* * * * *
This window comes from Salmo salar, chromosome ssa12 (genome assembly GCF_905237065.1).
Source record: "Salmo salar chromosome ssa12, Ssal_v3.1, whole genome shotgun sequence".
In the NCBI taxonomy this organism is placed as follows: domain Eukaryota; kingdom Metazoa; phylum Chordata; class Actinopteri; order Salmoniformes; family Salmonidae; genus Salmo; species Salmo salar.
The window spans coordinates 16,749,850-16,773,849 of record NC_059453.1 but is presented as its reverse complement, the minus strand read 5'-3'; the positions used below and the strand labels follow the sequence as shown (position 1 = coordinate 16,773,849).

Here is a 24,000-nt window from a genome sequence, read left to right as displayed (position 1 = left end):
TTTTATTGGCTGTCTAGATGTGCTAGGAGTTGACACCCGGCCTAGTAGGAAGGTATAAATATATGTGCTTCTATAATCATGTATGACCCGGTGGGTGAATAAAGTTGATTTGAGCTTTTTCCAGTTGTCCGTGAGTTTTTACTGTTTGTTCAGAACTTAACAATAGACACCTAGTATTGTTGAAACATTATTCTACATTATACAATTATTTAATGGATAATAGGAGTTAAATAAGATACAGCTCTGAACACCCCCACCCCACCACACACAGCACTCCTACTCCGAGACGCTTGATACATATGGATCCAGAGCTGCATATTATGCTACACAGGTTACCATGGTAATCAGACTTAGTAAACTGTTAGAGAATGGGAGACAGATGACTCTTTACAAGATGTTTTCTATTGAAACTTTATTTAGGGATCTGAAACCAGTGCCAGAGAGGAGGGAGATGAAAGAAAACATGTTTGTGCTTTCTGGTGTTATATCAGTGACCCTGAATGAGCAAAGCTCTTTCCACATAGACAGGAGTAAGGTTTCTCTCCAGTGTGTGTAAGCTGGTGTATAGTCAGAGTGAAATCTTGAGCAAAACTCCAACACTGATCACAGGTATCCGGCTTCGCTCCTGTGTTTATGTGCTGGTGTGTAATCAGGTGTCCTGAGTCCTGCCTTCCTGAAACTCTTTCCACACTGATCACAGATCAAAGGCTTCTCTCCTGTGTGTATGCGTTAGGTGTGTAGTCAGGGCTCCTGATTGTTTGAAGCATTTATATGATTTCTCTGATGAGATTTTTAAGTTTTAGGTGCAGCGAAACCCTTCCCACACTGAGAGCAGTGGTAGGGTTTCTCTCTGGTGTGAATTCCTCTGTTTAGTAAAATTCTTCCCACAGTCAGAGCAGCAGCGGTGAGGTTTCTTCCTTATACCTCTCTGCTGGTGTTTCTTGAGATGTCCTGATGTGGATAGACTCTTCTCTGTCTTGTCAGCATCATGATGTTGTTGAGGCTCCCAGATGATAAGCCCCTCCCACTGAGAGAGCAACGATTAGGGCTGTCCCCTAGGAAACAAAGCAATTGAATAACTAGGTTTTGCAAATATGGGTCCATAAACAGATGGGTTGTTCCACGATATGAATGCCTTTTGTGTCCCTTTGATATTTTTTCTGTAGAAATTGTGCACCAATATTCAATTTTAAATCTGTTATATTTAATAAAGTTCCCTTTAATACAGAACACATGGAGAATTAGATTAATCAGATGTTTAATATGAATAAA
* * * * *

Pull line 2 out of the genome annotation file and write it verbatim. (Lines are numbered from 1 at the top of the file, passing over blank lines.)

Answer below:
Source record: "Salmo salar chromosome ssa12, Ssal_v3.1, whole genome shotgun sequence".